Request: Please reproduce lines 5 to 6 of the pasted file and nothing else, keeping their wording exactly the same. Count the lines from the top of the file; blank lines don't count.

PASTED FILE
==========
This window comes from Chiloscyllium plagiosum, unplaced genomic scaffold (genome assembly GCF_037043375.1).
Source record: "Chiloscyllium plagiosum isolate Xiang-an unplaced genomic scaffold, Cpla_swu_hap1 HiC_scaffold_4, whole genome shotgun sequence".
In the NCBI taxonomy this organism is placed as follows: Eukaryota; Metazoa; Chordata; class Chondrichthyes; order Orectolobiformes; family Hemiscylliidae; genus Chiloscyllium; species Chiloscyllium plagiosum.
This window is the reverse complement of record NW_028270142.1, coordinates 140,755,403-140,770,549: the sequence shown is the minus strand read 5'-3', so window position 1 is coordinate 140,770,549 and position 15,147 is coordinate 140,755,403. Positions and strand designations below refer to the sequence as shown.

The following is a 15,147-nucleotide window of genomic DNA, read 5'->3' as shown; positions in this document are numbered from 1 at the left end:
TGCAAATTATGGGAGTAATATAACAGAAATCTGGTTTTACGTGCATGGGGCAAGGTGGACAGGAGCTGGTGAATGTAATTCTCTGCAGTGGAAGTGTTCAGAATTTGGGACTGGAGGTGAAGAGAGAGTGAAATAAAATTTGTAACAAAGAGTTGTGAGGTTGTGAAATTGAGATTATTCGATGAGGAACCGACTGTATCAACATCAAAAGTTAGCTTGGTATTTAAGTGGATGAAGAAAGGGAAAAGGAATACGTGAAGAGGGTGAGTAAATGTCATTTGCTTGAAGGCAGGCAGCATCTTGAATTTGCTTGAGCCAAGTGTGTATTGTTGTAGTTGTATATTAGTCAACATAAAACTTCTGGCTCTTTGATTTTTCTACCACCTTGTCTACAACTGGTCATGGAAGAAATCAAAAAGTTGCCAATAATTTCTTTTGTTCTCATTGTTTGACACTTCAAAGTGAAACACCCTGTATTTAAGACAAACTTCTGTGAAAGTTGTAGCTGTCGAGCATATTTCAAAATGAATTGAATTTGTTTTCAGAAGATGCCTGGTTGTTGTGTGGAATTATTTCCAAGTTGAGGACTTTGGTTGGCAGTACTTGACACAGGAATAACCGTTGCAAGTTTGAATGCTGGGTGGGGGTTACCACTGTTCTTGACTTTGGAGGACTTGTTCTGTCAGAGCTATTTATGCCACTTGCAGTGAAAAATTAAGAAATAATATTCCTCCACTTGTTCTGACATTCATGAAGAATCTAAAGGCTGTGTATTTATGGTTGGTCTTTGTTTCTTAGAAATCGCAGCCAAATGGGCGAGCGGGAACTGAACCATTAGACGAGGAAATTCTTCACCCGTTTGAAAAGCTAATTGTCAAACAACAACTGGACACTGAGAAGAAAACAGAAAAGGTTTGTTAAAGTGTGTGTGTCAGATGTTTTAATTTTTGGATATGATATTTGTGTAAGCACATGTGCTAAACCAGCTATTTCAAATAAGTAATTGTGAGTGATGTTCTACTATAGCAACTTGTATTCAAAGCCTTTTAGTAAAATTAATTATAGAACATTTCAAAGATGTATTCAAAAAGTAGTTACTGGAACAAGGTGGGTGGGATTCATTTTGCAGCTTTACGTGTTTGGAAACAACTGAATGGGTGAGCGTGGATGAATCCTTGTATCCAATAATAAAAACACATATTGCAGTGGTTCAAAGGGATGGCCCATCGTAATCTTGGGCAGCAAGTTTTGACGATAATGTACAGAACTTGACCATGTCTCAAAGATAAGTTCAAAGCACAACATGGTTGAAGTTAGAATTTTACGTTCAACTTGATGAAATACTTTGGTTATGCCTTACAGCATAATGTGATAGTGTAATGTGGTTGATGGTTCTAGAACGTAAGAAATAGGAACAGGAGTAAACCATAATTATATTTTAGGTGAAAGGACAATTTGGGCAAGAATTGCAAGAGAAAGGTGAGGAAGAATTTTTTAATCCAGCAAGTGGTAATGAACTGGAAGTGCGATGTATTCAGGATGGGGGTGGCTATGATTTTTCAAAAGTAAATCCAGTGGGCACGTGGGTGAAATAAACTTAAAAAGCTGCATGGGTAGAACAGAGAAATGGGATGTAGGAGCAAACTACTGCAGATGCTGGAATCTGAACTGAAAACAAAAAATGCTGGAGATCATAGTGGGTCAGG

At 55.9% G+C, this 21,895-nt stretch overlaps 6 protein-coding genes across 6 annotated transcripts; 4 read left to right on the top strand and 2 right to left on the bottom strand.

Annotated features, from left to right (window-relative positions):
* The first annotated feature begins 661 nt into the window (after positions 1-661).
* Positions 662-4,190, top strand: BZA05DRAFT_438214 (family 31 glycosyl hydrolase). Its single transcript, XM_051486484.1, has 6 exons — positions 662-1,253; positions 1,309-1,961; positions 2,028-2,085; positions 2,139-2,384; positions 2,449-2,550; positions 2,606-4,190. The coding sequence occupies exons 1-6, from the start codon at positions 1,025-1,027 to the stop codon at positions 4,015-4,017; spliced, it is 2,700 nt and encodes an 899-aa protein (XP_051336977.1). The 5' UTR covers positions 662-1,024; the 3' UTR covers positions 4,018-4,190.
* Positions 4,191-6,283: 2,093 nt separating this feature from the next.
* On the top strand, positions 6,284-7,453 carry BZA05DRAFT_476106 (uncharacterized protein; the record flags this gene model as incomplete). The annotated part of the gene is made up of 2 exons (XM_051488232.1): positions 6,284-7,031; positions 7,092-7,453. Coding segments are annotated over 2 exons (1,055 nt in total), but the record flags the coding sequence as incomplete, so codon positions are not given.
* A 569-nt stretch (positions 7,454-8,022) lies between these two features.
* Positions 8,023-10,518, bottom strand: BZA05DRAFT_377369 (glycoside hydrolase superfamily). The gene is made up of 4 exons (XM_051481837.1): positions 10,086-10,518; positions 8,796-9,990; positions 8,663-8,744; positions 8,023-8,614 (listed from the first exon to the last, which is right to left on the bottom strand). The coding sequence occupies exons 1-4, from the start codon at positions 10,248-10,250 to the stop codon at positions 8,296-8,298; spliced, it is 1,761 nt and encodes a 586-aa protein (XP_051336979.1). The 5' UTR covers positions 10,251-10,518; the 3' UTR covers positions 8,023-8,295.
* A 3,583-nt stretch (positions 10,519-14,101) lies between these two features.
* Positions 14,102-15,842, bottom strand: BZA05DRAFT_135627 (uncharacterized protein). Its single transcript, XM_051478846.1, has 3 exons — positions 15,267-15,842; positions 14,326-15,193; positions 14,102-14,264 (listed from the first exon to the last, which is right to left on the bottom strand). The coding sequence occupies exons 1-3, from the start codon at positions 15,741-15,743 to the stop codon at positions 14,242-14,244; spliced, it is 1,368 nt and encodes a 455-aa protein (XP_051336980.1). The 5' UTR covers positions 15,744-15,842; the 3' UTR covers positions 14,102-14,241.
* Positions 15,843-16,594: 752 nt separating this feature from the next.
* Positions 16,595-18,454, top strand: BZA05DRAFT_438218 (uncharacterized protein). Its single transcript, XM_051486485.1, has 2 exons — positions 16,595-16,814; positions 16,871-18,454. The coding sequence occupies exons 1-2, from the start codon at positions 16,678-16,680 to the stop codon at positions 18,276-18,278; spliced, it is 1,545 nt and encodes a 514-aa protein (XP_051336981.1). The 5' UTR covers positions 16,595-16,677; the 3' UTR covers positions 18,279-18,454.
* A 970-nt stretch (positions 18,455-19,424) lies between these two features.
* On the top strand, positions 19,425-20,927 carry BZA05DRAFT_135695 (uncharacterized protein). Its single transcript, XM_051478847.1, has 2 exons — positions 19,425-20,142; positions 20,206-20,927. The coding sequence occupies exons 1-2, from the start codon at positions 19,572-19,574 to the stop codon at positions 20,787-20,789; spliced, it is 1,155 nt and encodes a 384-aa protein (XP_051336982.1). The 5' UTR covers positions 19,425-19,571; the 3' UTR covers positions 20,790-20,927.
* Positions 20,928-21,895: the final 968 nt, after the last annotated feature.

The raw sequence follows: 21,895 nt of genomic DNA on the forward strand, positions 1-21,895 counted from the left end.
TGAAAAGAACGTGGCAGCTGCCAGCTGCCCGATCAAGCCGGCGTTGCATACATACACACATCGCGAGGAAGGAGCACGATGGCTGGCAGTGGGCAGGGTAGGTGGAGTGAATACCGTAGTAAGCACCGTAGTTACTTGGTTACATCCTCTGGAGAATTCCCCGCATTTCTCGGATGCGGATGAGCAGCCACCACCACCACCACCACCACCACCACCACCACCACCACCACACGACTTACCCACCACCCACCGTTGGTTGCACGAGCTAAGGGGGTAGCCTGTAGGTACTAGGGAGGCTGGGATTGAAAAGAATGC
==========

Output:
The following is a 15,147-nucleotide window of genomic DNA, read 5'->3' as shown; positions in this document are numbered from 1 at the left end:
TGCAAATTATGGGAGTAATATAACAGAAATCTGGTTTTACGTGCATGGGGCAAGGTGGACAGGAGCTGGTGAATGTAATTCTCTGCAGTGGAAGTGTTCAGAATTTGGGACTGGAGGTGAAGAGAGAGTGAAATAAAATTTGTAACAAAGAGTTGTGAGGTTGTGAAATTGAGATTATTCGATGAGGAACCGACTGTATCAACATCAAAAGTTAGCTTGGTATTTAAGTGGATGAAGAAAGGGAAAAGGAATACGTGAAGAGGGTGAGTAAATGTCATTTGCTTGAAGGCAGGCAGCATCTTGAATTTGCTTGAGCCAAGTGTGTATTGTTGTAGTTGTATATTAGTCAACATAAAACTTCTGGCTCTTTGATTTTTCTACCACCTTGTCTACAACTGGTCATGGAAGAAATCAAAAAGTTGCCAATAATTTCTTTTGTTCTCATTGTTTGACACTTCAAAGTGAAACACCCTGTATTTAAGACAAACTTCTGTGAAAGTTGTAGCTGTCGAGCATATTTCAAAATGAATTGAATTTGTTTTCAGAAGATGCCTGGTTGTTGTGTGGAATTATTTCCAAGTTGAGGACTTTGGTTGGCAGTACTTGACACAGGAATAACCGTTGCAAGTTTGAATGCTGGGTGGGGGTTACCACTGTTCTTGACTTTGGAGGACTTGTTCTGTCAGAGCTATTTATGCCACTTGCAGTGAAAAATTAAGAAATAATATTCCTCCACTTGTTCTGACATTCATGAAGAATCTAAAGGCTGTGTATTTATGGTTGGTCTTTGTTTCTTAGAAATCGCAGCCAAATGGGCGAGCGGGAACTGAACCATTAGACGAGGAAATTCTTCACCCGTTTGAAAAGCTAATTGTCAAACAACAACTGGACACTGAGAAGAAAACAGAAAAGGTTTGTTAAAGTGTGTGTGTCAGATGTTTTAATTTTTGGATATGATATTTGTGTAAGCACATGTGCTAAACCAGCTATTTCAAATAAGTAATTGTGAGTGATGTTCTACTATAGCAACTTGTATTCAAAGCCTTTTAGTAAAATTAATTATAGAACATTTCAAAGATGTATTCAAAAAGTAGTTACTGGAACAAGGTGGGTGGGATTCATTTTGCAGCTTTACGTGTTTGGAAACAACTGAATGGGTGAGCGTGGATGAATCCTTGTATCCAATAATAAAAACACATATTGCAGTGGTTCAAAGGGATGGCCCATCGTAATCTTGGGCAGCAAGTTTTGACGATAATGTACAGAACTTGACCATGTCTCAAAGATAAGTTCAAAGCACAACATGGTTGAAGTTAGAATTTTACGTTCAACTTGATGAAATACTTTGGTTATGCCTTACAGCATAATGTGATAGTGTAATGTGGTTGATGGTTCTAGAACGTAAGAAATAGGAACAGGAGTAAACCATAATTATATTTTAGGTGAAAGGACAATTTGGGCAAGAATTGCAAGAGAAAGGTGAGGAAGAATTTTTTAATCCAGCAAGTGGTAATGAACTGGAAGTGCGATGTATTCAGGATGGGGGTGGCTATGATTTTTCAAAAGTAAATCCAGTGGGCACGTGGGTGAAATAAACTTAAAAAGCTGCATGGGTAGAACAGAGAAATGGGATGTAGGAGCAAACTACTGCAGATGCTGGAATCTGAACTGAAAACAAAAAATGCTGGAGATCATAGTGGGTCAGG